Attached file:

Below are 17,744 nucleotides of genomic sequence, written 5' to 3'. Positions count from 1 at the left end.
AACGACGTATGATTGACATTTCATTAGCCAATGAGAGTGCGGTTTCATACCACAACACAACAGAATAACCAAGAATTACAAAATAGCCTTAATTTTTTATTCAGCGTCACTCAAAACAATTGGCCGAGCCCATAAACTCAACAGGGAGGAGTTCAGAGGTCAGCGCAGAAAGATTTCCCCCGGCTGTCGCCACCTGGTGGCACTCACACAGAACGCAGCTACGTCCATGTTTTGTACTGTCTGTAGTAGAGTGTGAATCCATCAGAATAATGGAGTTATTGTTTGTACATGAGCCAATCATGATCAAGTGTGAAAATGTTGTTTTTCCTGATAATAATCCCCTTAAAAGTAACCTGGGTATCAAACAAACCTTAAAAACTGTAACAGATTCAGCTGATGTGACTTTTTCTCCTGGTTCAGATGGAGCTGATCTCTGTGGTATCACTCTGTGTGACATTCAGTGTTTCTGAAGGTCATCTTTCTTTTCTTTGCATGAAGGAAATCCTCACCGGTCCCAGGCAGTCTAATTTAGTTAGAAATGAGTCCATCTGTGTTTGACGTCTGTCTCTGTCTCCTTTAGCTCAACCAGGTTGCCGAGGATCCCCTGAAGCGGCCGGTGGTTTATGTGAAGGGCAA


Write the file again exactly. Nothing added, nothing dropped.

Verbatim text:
Below are 17,744 nucleotides of genomic sequence, written 5' to 3'. Positions count from 1 at the left end.
AACGACGTATGATTGACATTTCATTAGCCAATGAGAGTGCGGTTTCATACCACAACACAACAGAATAACCAAGAATTACAAAATAGCCTTAATTTTTTATTCAGCGTCACTCAAAACAATTGGCCGAGCCCATAAACTCAACAGGGAGGAGTTCAGAGGTCAGCGCAGAAAGATTTCCCCCGGCTGTCGCCACCTGGTGGCACTCACACAGAACGCAGCTACGTCCATGTTTTGTACTGTCTGTAGTAGAGTGTGAATCCATCAGAATAATGGAGTTATTGTTTGTACATGAGCCAATCATGATCAAGTGTGAAAATGTTGTTTTTCCTGATAATAATCCCCTTAAAAGTAACCTGGGTATCAAACAAACCTTAAAAACTGTAACAGATTCAGCTGATGTGACTTTTTCTCCTGGTTCAGATGGAGCTGATCTCTGTGGTATCACTCTGTGTGACATTCAGTGTTTCTGAAGGTCATCTTTCTTTTCTTTGCATGAAGGAAATCCTCACCGGTCCCAGGCAGTCTAATTTAGTTAGAAATGAGTCCATCTGTGTTTGACGTCTGTCTCTGTCTCCTTTAGCTCAACCAGGTTGCCGAGGATCCCCTGAAGCGGCCGGTGGTTTATGTGAAGGGCAA